“The authorities should immediately drop the retaliatory charges against Dmitry Tihonov,” said Matt Fischer-Daly on behalf of the Cotton Campaign. “We call on the Uzbek government to stop its use of forced labor and to permit activists, journalists and independent monitors to investigate and report human rights concerns without fear of reprisals.” 

Mr. Tihonov told the Cotton Campaign that he is concerned that the police trying to stop him from monitoring the cotton harvest and that, if detained, he could face ill-treatment or other pressure to intimidate him into giving up his human rights work. As recently as July 2015 the UN Human Rights Committee reported concerns about torture, ill-treatment and forced confessions used in the Uzbek criminal justice system, particularly against human rights defenders. 

Throughout the 2015 cotton harvest, Tihonov has regularly met with and provided evidence of forced labor to representatives of the International Labour Organization (ILO) and World Bank. The Uzbek government has signed loan agreements with the World Bank, totaling more than $500 million, in which it agreed to the suspension of finance if there is child or forced labor in the project areas.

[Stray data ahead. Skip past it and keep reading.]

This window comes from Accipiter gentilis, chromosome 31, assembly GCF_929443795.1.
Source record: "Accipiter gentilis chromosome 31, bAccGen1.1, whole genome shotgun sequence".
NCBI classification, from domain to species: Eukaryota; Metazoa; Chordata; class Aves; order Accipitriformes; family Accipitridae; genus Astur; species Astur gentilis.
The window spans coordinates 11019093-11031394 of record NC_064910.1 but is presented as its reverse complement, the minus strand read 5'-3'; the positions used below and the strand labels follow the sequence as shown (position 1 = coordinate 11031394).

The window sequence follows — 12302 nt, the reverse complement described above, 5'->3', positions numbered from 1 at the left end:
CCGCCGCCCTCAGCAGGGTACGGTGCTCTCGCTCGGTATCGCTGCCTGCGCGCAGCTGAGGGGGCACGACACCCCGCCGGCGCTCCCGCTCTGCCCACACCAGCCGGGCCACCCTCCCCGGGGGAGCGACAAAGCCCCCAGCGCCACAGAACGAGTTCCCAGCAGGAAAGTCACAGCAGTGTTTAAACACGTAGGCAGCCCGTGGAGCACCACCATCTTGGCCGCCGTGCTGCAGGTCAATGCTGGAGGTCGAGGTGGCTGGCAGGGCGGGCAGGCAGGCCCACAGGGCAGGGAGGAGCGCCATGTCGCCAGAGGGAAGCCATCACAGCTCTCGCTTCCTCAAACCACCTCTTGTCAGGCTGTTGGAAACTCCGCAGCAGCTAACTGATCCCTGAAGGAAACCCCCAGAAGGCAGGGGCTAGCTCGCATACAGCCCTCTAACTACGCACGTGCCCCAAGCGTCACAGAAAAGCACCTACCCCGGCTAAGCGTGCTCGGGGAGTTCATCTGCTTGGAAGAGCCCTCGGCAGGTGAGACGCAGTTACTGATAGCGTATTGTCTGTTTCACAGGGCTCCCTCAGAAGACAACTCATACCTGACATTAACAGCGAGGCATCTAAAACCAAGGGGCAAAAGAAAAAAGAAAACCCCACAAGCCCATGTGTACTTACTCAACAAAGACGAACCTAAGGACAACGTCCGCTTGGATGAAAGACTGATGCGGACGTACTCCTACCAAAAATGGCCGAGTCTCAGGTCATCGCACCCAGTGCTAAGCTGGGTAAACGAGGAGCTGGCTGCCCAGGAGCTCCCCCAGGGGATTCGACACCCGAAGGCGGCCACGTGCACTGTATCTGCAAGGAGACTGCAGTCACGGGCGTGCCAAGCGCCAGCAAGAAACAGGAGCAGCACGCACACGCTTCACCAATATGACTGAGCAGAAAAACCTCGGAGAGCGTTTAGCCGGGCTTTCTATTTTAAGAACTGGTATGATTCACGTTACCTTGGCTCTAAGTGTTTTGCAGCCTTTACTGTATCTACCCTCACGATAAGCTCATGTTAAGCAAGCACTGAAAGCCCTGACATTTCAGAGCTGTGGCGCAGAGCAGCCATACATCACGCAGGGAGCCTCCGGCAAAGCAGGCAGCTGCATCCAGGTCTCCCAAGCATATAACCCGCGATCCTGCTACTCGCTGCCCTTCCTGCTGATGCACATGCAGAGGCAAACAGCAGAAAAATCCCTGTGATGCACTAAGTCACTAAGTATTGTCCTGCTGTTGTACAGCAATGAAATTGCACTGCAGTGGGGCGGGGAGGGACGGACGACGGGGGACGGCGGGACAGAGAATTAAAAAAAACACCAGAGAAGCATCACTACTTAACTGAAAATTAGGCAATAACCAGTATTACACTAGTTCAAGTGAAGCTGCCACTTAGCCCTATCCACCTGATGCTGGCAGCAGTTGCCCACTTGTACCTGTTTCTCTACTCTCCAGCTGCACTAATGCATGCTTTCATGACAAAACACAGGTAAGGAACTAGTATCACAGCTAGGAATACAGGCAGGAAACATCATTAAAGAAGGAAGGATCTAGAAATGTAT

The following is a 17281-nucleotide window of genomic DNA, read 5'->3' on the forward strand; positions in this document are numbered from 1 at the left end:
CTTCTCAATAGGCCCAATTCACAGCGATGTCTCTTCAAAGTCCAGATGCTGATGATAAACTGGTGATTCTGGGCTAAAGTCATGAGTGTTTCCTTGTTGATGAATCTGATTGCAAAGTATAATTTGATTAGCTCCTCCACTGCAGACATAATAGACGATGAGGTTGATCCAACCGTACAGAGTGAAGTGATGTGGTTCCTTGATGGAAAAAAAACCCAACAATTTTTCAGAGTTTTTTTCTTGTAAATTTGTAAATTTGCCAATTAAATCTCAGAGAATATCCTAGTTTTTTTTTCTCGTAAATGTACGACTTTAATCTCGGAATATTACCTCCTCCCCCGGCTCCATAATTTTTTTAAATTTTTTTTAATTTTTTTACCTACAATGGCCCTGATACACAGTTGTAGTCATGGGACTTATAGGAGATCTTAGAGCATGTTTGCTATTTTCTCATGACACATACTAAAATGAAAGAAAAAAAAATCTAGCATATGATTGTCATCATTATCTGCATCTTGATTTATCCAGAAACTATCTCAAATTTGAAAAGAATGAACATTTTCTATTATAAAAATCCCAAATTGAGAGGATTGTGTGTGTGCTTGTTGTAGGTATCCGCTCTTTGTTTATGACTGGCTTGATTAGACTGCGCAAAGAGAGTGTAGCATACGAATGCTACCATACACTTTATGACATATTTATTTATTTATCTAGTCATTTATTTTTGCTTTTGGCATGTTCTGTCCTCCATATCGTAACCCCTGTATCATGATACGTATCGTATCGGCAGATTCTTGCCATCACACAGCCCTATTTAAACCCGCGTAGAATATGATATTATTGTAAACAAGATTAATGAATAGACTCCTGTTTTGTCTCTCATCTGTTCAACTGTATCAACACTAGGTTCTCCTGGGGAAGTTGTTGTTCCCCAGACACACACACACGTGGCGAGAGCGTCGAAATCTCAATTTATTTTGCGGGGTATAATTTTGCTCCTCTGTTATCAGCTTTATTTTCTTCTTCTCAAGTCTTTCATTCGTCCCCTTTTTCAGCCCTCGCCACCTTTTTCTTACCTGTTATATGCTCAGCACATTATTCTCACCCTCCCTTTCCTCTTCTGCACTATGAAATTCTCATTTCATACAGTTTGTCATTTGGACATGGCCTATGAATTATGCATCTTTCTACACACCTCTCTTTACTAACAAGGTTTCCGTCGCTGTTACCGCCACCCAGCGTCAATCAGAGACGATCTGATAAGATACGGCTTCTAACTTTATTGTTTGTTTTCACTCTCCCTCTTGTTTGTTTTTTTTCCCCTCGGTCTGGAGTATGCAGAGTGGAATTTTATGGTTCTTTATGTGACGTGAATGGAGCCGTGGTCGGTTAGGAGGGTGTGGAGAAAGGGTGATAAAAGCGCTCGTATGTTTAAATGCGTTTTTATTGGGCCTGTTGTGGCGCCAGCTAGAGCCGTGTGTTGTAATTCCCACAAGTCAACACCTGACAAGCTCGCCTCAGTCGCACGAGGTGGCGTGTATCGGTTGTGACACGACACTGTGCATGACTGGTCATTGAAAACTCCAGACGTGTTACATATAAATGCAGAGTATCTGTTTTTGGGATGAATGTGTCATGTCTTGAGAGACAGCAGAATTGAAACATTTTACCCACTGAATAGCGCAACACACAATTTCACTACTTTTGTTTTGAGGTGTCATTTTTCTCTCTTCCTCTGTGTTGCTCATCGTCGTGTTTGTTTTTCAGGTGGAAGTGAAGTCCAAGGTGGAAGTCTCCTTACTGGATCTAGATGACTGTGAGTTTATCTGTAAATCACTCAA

“It’s time for the World Bank to stand behind its agreements and call on the government to allow independent monitors to work unimpeded,” said Shin Young Chung, Advocates for Public Interest Law. “These reprisals only expose the Uzbek government’s lack of sincerity in its commitments to ensure no forced labor occurs in World Bank project areas, to cooperate with the ILO to monitor those project areas, and to eradicate forced labor in the cotton sector.”

The 2015 cotton season has seen an increase in police harassment, intimidation, arbitrary detention, and ill-treatment of monitors. In May, men attacked Tihonov on the streets of Tashkent, where police are omnipresent. In September, police arrested him twice, and a surveillance squad of six men followed him from Angren to Tashkent. Police have arrested fellow human rights defender Elena Urlaeva four times, twice subjected her to body-cavity searches, and arrested and conducted a body cavity search of Malohat Eshankulova in September. 

“These human rights monitors are exposing the Uzbek government’s violations of international covenants and national law that prohibit forced labor,” said Brian Finnegan, Global Worker Rights coordinator at the AFL-CIO. “The ILO, World Bank, European Union and its member states and the U.S. government should urgently and publicly denounce the harassment of Mr. Tihonov and pressure the Uzbek government to permit reporting on the cotton sector without fear of reprisals”


For reports of government-orchestrated forced labor in the cotton sector in 2015, see:


For more reporting on forced labor in the cotton sector, see: